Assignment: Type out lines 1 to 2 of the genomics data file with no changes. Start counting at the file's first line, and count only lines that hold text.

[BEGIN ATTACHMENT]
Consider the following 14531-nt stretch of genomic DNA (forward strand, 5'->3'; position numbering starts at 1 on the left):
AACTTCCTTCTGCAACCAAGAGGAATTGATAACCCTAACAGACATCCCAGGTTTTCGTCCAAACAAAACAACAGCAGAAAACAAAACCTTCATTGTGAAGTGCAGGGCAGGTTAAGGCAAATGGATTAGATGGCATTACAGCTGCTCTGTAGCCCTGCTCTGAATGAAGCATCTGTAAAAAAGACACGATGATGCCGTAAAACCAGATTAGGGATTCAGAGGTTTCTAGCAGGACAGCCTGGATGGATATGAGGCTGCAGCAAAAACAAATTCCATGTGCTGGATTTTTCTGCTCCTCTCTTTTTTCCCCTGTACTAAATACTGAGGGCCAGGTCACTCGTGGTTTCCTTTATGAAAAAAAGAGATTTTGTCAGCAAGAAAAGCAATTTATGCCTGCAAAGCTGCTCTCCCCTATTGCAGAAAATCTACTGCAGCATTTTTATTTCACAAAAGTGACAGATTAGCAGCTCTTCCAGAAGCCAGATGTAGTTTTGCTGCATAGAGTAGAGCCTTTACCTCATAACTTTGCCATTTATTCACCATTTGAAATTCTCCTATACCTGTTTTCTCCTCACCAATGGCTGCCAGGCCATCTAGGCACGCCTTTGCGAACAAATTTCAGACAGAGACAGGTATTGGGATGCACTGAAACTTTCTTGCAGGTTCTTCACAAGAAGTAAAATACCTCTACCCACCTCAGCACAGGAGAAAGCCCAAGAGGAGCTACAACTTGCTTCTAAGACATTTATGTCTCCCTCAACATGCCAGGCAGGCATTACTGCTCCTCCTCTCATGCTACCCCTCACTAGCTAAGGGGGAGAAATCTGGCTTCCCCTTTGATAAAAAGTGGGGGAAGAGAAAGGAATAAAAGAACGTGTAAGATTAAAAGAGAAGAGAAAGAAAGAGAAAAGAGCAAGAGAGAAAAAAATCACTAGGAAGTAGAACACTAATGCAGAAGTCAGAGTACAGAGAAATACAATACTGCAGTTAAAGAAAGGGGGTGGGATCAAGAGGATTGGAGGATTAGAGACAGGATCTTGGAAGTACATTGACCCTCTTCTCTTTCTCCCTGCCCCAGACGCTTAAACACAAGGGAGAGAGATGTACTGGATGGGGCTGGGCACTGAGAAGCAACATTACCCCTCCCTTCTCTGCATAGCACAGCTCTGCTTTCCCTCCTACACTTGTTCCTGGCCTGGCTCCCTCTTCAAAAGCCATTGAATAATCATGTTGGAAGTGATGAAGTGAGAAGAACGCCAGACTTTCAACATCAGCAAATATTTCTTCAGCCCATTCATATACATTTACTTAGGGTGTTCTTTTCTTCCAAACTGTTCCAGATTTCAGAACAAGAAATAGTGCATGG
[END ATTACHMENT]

Consider the following 14531-nt stretch of genomic DNA (forward strand, 5'->3'; position numbering starts at 1 on the left):
AACTTCCTTCTGCAACCAAGAGGAATTGATAACCCTAACAGACATCCCAGGTTTTCGTCCAAACAAAACAACAGCAGAAAACAAAACCTTCATTGTGAAGTGCAGGGCAGGTTAAGGCAAATGGATTAGATGGCATTACAGCTGCTCTGTAGCCCTGCTCTGAATGAAGCATCTGTAAAAAAGACACGATGATGCCGTAAAACCAGATTAGGGATTCAGAGGTTTCTAGCAGGACAGCCTGGATGGATATGAGGCTGCAGCAAAAACAAATTCCATGTGCTGGATTTTTCTGCTCCTCTCTTTTTTCCCCTGTACTAAATACTGAGGGCCAGGTCACTCGTGGTTTCCTTTATGAAAAAAAGAGATTTTGTCAGCAAGAAAAGCAATTTATGCCTGCAAAGCTGCTCTCCCCTATTGCAGAAAATCTACTGCAGCATTTTTATTTCACAAAAGTGACAGATTAGCAGCTCTTCCAGAAGCCAGATGTAGTTTTGCTGCATAGAGTAGAGCCTTTACCTCATAACTTTGCCATTTATTCACCATTTGAAATTCTCCTATACCTGTTTTCTCCTCACCAATGGCTGCCAGGCCATCTAGGCACGCCTTTGCGAACAAATTTCAGACAGAGACAGGTATTGGGATGCACTGAAACTTTCTTGCAGGTTCTTCACAAGAAGTAAAATACCTCTACCCACCTCAGCACAGGAGAAAGCCCAAGAGGAGCTACAACTTGCTTCTAAGACATTTATGTCTCCCTCAACATGCCAGGCAGGCATTACTGCTCCTCCTCTCATGCTACCCCTCACTAGCTAAGGGGGAGAAATCTGGCTTCCCCTTTGATAAAAAGTGGGGGAAGAGAAAGGAATAAAAGAACGTGTAAGATTAAAAGAGAAGAGAAAGAAAGAGAAAAGAGCAAGAGAGAAAAAAATCACTAGGAAGTAGAACACTAATGCAGAAGTCAGAGTACAGAGAAATACAATACTGCAGTTAAAGAAAGGGGGTGGGATCAAGAGGATTGGAGGATTAGAGACAGGATCTTGGAAGTACATTGACCCTCTTCTCTTTCTCCCTGCCCCAGACGCTTAAACACAAGGGAGAGAGATGTACTGGATGGGGCTGGGCACTGAGAAGCAACATTACCCCTCCCTTCTCTGCATAGCACAGCTCTGCTTTCCCTCCTACACTTGTTCCTGGCCTGGCTCCCTCTTCAAAAGCCATTGAATAATCATGTTGGAAGTGATGAAGTGAGAAGAACGCCAGACTTTCAACATCAGCAAATATTTCTTCAGCCCATTCATATACATTTACTTAGGGTGTTCTTTTCTTCCAAACTGTTCCAGATTTCAGAACAAGAAATAGTGCATGG